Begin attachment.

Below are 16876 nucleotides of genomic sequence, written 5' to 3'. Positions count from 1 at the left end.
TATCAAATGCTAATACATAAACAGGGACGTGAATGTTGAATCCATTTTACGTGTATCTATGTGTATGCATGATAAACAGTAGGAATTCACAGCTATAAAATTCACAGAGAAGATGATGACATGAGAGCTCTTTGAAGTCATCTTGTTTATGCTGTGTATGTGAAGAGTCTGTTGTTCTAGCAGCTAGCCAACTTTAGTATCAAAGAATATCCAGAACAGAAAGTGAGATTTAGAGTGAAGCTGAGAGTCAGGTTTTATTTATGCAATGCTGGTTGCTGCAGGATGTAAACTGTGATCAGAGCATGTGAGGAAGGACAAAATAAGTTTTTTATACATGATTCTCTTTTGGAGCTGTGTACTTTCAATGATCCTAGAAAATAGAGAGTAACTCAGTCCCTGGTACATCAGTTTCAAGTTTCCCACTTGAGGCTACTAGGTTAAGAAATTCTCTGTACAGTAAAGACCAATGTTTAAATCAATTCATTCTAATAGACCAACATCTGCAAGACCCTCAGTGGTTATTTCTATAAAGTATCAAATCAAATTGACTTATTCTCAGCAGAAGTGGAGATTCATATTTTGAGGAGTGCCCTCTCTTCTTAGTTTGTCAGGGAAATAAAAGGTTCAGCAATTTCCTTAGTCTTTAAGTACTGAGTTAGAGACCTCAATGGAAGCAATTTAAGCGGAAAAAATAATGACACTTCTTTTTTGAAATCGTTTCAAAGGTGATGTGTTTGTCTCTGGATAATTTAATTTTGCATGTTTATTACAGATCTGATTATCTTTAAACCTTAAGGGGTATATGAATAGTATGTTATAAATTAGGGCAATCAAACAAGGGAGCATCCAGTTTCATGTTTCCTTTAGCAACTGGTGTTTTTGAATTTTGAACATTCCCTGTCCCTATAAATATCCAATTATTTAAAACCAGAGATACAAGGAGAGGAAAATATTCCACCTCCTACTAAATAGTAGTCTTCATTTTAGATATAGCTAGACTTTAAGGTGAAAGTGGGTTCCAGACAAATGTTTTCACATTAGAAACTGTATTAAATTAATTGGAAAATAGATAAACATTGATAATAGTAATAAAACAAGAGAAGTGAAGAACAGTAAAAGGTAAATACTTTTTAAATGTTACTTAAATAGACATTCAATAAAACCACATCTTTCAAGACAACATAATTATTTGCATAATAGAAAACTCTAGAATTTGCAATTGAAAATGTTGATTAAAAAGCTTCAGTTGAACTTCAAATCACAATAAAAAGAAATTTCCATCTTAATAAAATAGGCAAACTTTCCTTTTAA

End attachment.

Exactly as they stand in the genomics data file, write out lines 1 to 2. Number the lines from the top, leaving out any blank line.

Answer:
Below are 16876 nucleotides of genomic sequence, written 5' to 3'. Positions count from 1 at the left end.
TATCAAATGCTAATACATAAACAGGGACGTGAATGTTGAATCCATTTTACGTGTATCTATGTGTATGCATGATAAACAGTAGGAATTCACAGCTATAAAATTCACAGAGAAGATGATGACATGAGAGCTCTTTGAAGTCATCTTGTTTATGCTGTGTATGTGAAGAGTCTGTTGTTCTAGCAGCTAGCCAACTTTAGTATCAAAGAATATCCAGAACAGAAAGTGAGATTTAGAGTGAAGCTGAGAGTCAGGTTTTATTTATGCAATGCTGGTTGCTGCAGGATGTAAACTGTGATCAGAGCATGTGAGGAAGGACAAAATAAGTTTTTTATACATGATTCTCTTTTGGAGCTGTGTACTTTCAATGATCCTAGAAAATAGAGAGTAACTCAGTCCCTGGTACATCAGTTTCAAGTTTCCCACTTGAGGCTACTAGGTTAAGAAATTCTCTGTACAGTAAAGACCAATGTTTAAATCAATTCATTCTAATAGACCAACATCTGCAAGACCCTCAGTGGTTATTTCTATAAAGTATCAAATCAAATTGACTTATTCTCAGCAGAAGTGGAGATTCATATTTTGAGGAGTGCCCTCTCTTCTTAGTTTGTCAGGGAAATAAAAGGTTCAGCAATTTCCTTAGTCTTTAAGTACTGAGTTAGAGACCTCAATGGAAGCAATTTAAGCGGAAAAAATAATGACACTTCTTTTTTGAAATCGTTTCAAAGGTGATGTGTTTGTCTCTGGATAATTTAATTTTGCATGTTTATTACAGATCTGATTATCTTTAAACCTTAAGGGGTATATGAATAGTATGTTATAAATTAGGGCAATCAAACAAGGGAGCATCCAGTTTCATGTTTCCTTTAGCAACTGGTGTTTTTGAATTTTGAACATTCCCTGTCCCTATAAATATCCAATTATTTAAAACCAGAGATACAAGGAGAGGAAAATATTCCACCTCCTACTAAATAGTAGTCTTCATTTTAGATATAGCTAGACTTTAAGGTGAAAGTGGGTTCCAGACAAATGTTTTCACATTAGAAACTGTATTAAATTAATTGGAAAATAGATAAACATTGATAATAGTAATAAAACAAGAGAAGTGAAGAACAGTAAAAGGTAAATACTTTTTAAATGTTACTTAAATAGACATTCAATAAAACCACATCTTTCAAGACAACATAATTATTTGCATAATAGAAAACTCTAGAATTTGCAATTGAAAATGTTGATTAAAAAGCTTCAGTTGAACTTCAAATCACAATAAAAAGAAATTTCCATCTTAATAAAATAGGCAAACTTTCCTTTTAA